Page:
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Why does President Obama keep picking against D.C. schools?

Why does President Obama keep picking against D.C. schools in the NCAA tournament?

Well, actually, let me put that another way: Hey Dan, can you figure out a way to put “President Obama” in a headline about the NCAA tournament? (Answer: duh.)

Anyhow, George Washington Coach Mike Lonergan evidently thought his Colonials would receive increased consideration by the White House this tournament season, seeing as how their campus is just a short stroll from 1600 Pennsylvania Ave. Wrong, sir.

Obama, in his yearly ESPN bracket, instead opted for eighth-seeded Memphis to advance to the round of 32. He also predicted local-ish standard bearer Virginia, a No. 1 seed, would lose to fourth-seeded Michigan State in the Sweeet 16. (Obama’s full bracket isn’t out yet, but this video shows most of his picks.)

The Post Sports Live crew debates whether it is more likely that American will upset Wisconsin in the first round or if George Washington could advance to the round of eight in the NCAA tournament. (Post Sports Live/The Washington Post)

Now, were this an isolated case, maybe it would have been harder to exploit for a cheap headline. But it’s not!

In 2013, Obama picked second-seeded Georgetown to lose in the Sweet 16, one step before the Hoyas’ seeding would have suggested. In 2012, he had third-seeded Georgetown losing its second game, again before the team’s seeding would have suggested. 2011 was slight-free, but in 2010, Obama had fourth-seeded Maryland bowing out to fifth-seeded Michigan State.

Never mind that local teams have consistently lived down to his expectations. Standard bracket etiquette demands at least a cursory nod toward your nearest schools. I’m currently accepting all theories as to why D.C. area schools are not receiving this Presidential Benefit of the Doubt. Yes, you are allowed to blame Congress.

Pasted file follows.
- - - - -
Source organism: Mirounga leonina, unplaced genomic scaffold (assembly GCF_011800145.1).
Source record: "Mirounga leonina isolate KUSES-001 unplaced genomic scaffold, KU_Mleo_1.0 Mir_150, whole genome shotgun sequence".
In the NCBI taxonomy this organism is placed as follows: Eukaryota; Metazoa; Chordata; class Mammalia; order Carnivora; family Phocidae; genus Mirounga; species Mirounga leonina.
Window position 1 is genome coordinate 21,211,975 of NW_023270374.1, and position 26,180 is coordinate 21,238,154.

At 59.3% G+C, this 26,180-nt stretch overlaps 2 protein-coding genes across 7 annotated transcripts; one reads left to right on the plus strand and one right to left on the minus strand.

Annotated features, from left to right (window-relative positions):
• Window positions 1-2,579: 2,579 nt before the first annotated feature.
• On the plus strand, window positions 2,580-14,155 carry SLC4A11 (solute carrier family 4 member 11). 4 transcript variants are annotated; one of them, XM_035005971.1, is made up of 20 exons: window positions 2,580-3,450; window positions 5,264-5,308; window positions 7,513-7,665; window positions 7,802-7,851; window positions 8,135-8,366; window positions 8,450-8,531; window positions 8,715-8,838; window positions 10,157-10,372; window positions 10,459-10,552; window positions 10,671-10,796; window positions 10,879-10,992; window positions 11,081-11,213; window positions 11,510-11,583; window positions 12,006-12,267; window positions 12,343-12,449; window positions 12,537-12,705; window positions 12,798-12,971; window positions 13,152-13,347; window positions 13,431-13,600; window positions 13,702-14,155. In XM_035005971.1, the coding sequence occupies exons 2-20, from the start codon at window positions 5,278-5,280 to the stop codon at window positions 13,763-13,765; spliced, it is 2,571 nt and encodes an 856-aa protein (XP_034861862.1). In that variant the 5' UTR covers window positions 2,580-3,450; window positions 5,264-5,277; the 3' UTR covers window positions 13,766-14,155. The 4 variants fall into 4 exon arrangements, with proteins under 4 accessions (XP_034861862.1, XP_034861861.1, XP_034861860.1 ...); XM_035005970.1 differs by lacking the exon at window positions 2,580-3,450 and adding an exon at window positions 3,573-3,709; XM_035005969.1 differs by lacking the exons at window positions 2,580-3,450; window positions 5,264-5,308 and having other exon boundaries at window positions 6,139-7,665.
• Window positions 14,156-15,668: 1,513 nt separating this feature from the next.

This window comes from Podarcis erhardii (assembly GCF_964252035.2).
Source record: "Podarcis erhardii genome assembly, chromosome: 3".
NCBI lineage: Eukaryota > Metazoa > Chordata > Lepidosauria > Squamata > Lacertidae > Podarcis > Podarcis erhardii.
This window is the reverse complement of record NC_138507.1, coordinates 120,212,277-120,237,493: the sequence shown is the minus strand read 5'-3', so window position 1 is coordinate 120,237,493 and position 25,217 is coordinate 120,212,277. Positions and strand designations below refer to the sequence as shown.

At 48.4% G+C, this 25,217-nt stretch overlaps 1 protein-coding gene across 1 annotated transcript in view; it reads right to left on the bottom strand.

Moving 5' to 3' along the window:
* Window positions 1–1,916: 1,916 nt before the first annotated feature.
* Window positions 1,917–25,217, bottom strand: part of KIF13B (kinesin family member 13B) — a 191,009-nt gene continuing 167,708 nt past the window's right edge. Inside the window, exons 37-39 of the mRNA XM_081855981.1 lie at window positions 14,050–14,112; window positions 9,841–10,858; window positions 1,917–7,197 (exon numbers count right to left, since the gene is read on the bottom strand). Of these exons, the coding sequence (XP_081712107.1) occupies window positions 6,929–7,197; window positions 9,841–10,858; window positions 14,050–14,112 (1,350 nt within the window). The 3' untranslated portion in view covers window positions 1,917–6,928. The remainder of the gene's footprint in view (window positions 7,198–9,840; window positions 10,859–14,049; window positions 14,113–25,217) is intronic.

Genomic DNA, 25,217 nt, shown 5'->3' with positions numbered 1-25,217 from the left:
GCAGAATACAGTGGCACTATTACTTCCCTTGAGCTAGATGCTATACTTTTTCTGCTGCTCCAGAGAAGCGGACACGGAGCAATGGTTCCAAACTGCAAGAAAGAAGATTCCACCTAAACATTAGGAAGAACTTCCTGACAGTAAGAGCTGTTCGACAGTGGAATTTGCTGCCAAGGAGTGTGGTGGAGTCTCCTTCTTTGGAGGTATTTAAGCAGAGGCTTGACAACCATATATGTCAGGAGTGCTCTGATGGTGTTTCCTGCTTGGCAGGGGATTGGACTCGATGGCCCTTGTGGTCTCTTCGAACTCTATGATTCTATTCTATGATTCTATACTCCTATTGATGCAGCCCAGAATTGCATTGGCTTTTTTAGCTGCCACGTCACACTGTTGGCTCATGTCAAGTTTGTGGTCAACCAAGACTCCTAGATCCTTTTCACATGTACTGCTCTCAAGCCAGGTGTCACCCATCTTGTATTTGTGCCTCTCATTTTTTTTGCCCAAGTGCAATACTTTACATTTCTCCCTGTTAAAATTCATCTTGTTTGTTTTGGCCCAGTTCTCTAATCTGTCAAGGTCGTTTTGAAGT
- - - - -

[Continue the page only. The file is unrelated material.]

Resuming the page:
Speaking of Georgetown, some of their enthusiastic NIT fans made NBC Washington’s newscast for being weird. Here they are, being weird. (Via @BarstoolNate)


Patrick Stevens — the former Maryland beat writer for the Washington Times — continues to receive national acclaim for his Bracketology excellence. For the second year in a row, Stevens predicted the entire 68-team field correctly, this time getting 67 of the 68 teams within one digit of their actual seeding. That’s well done, and puts him in pretty unmatched territory when compared with his bracket-making peers.


Jayson Werth likes to think, and talk, about hitting. From Adam Kilgore’s story in Wednesday’s paper:

“Just because you can do something else doesn’t mean you can hit. If you can hit, you can do anything. Because it’s the hardest thing to do. There’s nothing harder. I can bake a cake. I could figure out a way to do algorithms. But a guy that knows how to do algorithms could never hit. It’s literally the hardest thing to do. If you can do the hardest thing, you can do anything else.”


Quite a color.


The Nats play Houston at 6 on MASN. All radio and TV listings are here.

Dan Steinberg writes about all things D.C. sports at the D.C. Sports Bog.
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